• Blog
  • Living in Beijing Blogs

Meet the woman who went from Beijing ayi to Shanghai bartender

Super ayi has arrived

Images: Yang Xiaozhe
Hailing from a small town in Anhui, Ang Wei Hong had her beginnings working numerous different gigs in Beijing – from ayi to jianbing maker – but now you'll find her mixing cocktails in Shanghai…

Painting, making street food, housecleaning – I did almost every job imaginable in Beijing, but I have never dreamed that one day I would be bartending in Shanghai.

I'm from a poor area in Anhui. After getting married and having my son and daughter, my family and I moved to Beijing in hopes of finding better opportunities. In 2004, I started working as a housecleaner for a few foreign college students. When they returned to the United States, one of them, Warren Pang, remained. We'd gotten close over the years and I continued working just for him.


Eventually, I mentioned to him that I was seeking more work, and he offered me a position at his bar, Janes and Hooch. He warned me that work was going to be really tough with late shifts, but I was determined and eager to try something new. Though I started as an ayi and server, I soon switched to cooking small dishes. My days making street food like jianbing and lamb chuanr proved useful as I found it pretty easy to manoeuvre the kitchen.

I first came across the concept of mixology at Janes and Hooch. Warren wanted to train me, but because I couldn't read English and the bar manager's reluctance, I never officially became a bartender, though Warren would occasionally ask me to make drinks for him and his friends. I distinctly remember my first time mixing a cocktail – Warren taught me how to make a simple martini, which is now coined the 'ayi-tini,' my signature drink.

After three years working at Janes and Hooch, Warren asked me to come to Shanghai to work at a new café he was working with. Initially, I declined. Though my daughter had already moved back to Anhui and my son was working in Shanghai, I couldn't leave my husband as he had just gotten knee surgery; there would be no one to take care of him if I left. But Warren was persistent. He even promised that if I came first, he would try to help my husband come later. After a lot of deliberation and my husband's support, I finally agreed. We thought it'd be best if our family could eventually reunite in Shanghai, as my son is here as well. So in March this year, I packed my bags and flew down.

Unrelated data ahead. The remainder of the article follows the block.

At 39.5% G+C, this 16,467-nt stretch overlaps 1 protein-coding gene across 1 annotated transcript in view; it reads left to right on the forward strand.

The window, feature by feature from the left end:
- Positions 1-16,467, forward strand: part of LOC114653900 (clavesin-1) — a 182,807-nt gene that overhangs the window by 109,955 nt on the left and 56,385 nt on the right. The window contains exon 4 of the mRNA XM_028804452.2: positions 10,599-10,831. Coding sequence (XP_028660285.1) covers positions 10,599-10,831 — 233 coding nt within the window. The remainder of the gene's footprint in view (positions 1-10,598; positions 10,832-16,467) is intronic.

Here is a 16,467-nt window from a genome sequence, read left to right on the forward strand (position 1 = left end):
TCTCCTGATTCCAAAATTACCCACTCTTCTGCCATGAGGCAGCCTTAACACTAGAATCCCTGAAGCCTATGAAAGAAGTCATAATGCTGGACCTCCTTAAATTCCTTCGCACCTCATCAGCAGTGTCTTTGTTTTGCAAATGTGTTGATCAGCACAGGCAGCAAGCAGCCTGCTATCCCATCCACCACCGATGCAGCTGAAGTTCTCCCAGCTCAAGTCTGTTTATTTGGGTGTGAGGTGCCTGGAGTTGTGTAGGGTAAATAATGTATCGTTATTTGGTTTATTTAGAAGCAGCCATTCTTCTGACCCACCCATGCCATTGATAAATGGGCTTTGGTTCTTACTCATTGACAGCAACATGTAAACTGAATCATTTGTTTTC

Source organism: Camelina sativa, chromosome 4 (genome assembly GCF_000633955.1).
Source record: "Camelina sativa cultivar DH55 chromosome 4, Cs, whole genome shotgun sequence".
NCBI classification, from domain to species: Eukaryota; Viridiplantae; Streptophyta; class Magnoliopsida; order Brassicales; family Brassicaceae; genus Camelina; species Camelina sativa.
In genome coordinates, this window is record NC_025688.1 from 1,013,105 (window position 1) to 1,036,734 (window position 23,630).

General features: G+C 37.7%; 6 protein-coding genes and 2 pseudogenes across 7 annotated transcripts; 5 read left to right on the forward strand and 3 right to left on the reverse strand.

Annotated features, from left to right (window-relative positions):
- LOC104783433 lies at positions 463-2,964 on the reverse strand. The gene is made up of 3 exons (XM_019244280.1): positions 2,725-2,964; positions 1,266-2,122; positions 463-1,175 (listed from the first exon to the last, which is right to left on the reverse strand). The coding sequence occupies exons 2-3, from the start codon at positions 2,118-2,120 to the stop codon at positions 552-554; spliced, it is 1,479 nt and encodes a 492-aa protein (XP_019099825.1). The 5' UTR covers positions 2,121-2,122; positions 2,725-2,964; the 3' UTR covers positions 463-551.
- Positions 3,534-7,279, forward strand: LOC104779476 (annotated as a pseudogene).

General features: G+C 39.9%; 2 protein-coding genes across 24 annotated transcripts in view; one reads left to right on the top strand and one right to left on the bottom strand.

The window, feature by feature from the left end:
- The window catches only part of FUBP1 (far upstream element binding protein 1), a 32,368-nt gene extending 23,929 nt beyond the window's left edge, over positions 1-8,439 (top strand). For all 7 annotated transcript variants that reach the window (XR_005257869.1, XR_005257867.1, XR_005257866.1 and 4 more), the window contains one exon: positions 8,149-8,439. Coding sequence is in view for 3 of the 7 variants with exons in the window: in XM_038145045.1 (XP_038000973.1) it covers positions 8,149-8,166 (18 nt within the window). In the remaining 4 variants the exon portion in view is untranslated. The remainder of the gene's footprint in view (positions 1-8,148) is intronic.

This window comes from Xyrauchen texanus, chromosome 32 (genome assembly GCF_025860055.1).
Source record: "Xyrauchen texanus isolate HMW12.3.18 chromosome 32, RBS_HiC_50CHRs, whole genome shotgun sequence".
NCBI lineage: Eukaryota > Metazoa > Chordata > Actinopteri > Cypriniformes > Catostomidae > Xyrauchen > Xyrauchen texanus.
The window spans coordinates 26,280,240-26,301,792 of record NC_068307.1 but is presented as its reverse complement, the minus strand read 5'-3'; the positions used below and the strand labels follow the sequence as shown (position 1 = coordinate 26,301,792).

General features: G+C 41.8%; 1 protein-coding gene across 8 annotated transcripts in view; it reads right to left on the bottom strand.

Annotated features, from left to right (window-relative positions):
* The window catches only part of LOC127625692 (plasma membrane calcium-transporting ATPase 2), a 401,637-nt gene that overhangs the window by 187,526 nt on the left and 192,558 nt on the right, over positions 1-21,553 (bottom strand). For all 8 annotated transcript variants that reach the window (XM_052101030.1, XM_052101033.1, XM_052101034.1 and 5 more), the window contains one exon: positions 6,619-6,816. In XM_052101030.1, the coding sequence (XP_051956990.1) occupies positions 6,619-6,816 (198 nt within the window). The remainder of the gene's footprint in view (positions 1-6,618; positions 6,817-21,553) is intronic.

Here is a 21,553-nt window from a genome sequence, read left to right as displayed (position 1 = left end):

I started working cooking and serving food until Warren suggested that I try bartending. Though I was doubtful at first, as I didn't know English, I was curious and eager to learn. I spent weeks trying to memorise the cocktail menu and the drink translations, looking up words I didn't know. It was definitely difficult, but it eventually paid off.

Out of all the jobs I've had – and I've had quite a number – I enjoy making drinks the most. I think it's similar to making snacks like I did on the streets of Beijing years ago. You start with the standard ratios and then tailor the ingredients slightly based on personal preference. To me, it's really rewarding when I can make a drink that suits a customer's taste exactly.

At first, I had a hard time living in Shanghai – two weeks in, I wanted to go back. Housing is expensive and I wasn’t used to the fast-paced, cosmopolitan lifestyle. Besides bartending, I also manage [Shanghai café] Bitter, which includes closing up the store at night, checking supplies and managing the finances. It’s definitely hard work and a lot of pressure, but now I plan on staying here. In just these past four months, I feel like I’ve adapted and acquired so much knowledge and experience. My goal is to ultimately create the most delicious cocktails.

As told to Beverly Shen

Read more

Janes and Hooch

A cocktail bar paying homage to America's prohibition era

Read more
4 Gongti Bei Lu (diagonally across from Q Mex) (Changping)
  • 4 out of 5 stars